A second and related observation—that is again obvious to anyone who knew her—is just how positive Teal could be in applying herself to a challenge.  A person can have a lot of energy, but be a bit of a slash and burn bulldozer who leaves a lot of carnage in their wake. Or a person can be like Teal who, through their own individual commitment and passion, can inspire others to pick up a shovel and get the job done.

She was certainly that way at Island Pacific School.   When I would sometimes get disheartened and say to myself that the IPS project was not living up to its responsibilities and expectations, I would look over at Teal who was working 150 mph and doing great things with kids, and I would have to say to myself, “OK, you slacker, pick up the shovel and keep digging.”

By the very way she threw herself into things—be it the school or the Teen Centre, or whatever else she did—she created a momentum that could not help but move any project forward.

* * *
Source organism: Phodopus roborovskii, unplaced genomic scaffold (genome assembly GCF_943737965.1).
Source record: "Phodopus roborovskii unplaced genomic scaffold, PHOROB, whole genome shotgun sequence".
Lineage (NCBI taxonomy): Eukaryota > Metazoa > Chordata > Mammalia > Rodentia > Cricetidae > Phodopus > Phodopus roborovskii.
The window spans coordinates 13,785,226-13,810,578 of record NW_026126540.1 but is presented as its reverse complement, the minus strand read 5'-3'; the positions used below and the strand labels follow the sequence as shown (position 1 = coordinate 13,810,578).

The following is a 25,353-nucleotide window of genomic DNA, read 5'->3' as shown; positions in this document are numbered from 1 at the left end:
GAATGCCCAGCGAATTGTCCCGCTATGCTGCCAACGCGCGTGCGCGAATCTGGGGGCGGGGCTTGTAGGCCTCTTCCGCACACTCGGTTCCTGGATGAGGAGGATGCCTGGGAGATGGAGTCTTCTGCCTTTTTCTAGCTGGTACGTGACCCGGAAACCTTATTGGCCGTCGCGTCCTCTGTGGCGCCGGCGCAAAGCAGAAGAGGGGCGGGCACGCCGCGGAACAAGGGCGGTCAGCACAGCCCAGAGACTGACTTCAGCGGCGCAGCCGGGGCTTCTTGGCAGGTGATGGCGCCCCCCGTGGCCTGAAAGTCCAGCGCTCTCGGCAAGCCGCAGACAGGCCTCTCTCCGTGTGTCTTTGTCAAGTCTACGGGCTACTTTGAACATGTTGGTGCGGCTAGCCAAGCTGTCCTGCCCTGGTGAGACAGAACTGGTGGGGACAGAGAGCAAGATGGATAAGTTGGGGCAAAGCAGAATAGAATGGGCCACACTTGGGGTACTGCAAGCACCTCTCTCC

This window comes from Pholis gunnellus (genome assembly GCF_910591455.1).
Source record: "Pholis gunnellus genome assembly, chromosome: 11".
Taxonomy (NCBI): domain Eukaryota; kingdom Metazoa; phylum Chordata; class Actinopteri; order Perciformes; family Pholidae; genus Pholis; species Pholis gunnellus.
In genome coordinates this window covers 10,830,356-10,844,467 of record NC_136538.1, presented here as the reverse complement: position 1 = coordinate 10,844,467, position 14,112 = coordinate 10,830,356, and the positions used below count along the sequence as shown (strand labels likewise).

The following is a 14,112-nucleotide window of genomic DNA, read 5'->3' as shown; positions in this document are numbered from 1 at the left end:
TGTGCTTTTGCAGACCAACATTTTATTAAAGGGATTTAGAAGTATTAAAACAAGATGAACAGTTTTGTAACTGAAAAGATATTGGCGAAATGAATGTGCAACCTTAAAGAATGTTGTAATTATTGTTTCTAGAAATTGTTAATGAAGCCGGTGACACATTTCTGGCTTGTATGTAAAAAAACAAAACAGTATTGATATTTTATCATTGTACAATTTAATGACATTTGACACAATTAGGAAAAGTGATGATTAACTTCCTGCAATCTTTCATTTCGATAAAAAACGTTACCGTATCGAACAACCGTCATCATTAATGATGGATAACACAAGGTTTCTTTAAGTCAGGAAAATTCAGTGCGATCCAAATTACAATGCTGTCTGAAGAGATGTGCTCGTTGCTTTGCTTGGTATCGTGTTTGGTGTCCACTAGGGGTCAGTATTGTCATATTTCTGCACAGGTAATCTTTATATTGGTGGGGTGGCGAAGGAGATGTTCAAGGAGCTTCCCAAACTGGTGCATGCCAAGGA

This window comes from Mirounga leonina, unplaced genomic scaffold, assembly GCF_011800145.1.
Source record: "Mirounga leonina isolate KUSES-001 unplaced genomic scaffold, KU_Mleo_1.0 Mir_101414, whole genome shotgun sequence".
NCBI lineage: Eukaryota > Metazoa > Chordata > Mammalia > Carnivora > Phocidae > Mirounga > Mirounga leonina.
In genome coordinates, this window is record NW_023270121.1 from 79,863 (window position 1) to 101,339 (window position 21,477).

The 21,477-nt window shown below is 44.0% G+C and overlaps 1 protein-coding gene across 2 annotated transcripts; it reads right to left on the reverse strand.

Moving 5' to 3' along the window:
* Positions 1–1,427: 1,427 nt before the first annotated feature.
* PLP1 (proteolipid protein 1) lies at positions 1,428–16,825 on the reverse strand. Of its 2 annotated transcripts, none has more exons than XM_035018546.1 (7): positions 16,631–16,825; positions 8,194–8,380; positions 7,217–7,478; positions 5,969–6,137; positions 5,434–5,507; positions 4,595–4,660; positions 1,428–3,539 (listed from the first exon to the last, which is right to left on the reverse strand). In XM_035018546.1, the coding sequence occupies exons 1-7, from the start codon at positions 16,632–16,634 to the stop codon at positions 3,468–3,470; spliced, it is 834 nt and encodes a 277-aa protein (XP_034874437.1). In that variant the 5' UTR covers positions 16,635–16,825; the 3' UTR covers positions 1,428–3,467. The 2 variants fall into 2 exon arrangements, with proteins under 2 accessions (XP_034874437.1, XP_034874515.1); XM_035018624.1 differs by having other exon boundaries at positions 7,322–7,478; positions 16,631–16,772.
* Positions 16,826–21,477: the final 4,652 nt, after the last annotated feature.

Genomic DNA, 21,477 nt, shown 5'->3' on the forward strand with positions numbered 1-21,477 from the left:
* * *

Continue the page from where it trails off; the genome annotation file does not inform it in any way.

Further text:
A third quality that people may not be aware of is that Teal had a very fierce commitment to the well-being of her students. She was, at all times, a champion and advocate for their needs. She was like a dog with a bone: she was not going to let them be short-changed. Her central purpose at that school was to create the conditions for kids to feel good about themselves and to be successful. 

In looking back through the staff pages in the IPS yearbooks, we had a section where teachers listed their “most memorable moments” in any given year. It is indicative of Teal’s focus and commitment that her most memorable moments were often described in terms of student success: 

  • In one of them, she wrote that my “most memorable moment” is when children say, “I get it!”